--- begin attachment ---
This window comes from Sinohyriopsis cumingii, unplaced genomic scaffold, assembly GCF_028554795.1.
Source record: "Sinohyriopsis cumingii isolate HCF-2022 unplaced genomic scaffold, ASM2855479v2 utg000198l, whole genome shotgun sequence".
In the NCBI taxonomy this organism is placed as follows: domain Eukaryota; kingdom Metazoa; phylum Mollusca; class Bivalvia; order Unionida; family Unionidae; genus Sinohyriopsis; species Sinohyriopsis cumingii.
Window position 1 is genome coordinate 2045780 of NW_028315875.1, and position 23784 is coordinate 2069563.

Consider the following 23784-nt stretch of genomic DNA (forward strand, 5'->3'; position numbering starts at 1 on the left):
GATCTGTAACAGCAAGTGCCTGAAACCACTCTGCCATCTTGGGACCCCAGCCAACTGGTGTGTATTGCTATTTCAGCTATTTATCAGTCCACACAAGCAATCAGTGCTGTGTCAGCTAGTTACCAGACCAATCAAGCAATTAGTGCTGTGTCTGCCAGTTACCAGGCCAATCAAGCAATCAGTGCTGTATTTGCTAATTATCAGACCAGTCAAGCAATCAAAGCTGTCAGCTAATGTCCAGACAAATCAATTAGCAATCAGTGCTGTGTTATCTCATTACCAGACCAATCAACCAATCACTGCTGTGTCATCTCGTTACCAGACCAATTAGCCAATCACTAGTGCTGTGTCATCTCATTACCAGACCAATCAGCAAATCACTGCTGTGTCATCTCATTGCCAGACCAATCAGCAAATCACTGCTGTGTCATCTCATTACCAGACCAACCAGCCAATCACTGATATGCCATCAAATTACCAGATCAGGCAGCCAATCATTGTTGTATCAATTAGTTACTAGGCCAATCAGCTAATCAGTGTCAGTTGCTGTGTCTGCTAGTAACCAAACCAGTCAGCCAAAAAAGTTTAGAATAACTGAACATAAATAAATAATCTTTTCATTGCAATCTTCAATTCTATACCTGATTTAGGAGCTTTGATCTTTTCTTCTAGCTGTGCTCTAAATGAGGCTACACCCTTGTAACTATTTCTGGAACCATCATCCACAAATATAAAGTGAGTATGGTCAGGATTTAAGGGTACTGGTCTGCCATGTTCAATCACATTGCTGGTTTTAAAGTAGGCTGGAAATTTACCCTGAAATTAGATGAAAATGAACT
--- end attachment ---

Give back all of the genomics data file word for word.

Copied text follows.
This window comes from Sinohyriopsis cumingii, unplaced genomic scaffold, assembly GCF_028554795.1.
Source record: "Sinohyriopsis cumingii isolate HCF-2022 unplaced genomic scaffold, ASM2855479v2 utg000198l, whole genome shotgun sequence".
In the NCBI taxonomy this organism is placed as follows: domain Eukaryota; kingdom Metazoa; phylum Mollusca; class Bivalvia; order Unionida; family Unionidae; genus Sinohyriopsis; species Sinohyriopsis cumingii.
Window position 1 is genome coordinate 2045780 of NW_028315875.1, and position 23784 is coordinate 2069563.

Consider the following 23784-nt stretch of genomic DNA (forward strand, 5'->3'; position numbering starts at 1 on the left):
GATCTGTAACAGCAAGTGCCTGAAACCACTCTGCCATCTTGGGACCCCAGCCAACTGGTGTGTATTGCTATTTCAGCTATTTATCAGTCCACACAAGCAATCAGTGCTGTGTCAGCTAGTTACCAGACCAATCAAGCAATTAGTGCTGTGTCTGCCAGTTACCAGGCCAATCAAGCAATCAGTGCTGTATTTGCTAATTATCAGACCAGTCAAGCAATCAAAGCTGTCAGCTAATGTCCAGACAAATCAATTAGCAATCAGTGCTGTGTTATCTCATTACCAGACCAATCAACCAATCACTGCTGTGTCATCTCGTTACCAGACCAATTAGCCAATCACTAGTGCTGTGTCATCTCATTACCAGACCAATCAGCAAATCACTGCTGTGTCATCTCATTGCCAGACCAATCAGCAAATCACTGCTGTGTCATCTCATTACCAGACCAACCAGCCAATCACTGATATGCCATCAAATTACCAGATCAGGCAGCCAATCATTGTTGTATCAATTAGTTACTAGGCCAATCAGCTAATCAGTGTCAGTTGCTGTGTCTGCTAGTAACCAAACCAGTCAGCCAAAAAAGTTTAGAATAACTGAACATAAATAAATAATCTTTTCATTGCAATCTTCAATTCTATACCTGATTTAGGAGCTTTGATCTTTTCTTCTAGCTGTGCTCTAAATGAGGCTACACCCTTGTAACTATTTCTGGAACCATCATCCACAAATATAAAGTGAGTATGGTCAGGATTTAAGGGTACTGGTCTGCCATGTTCAATCACATTGCTGGTTTTAAAGTAGGCTGGAAATTTACCCTGAAATTAGATGAAAATGAACT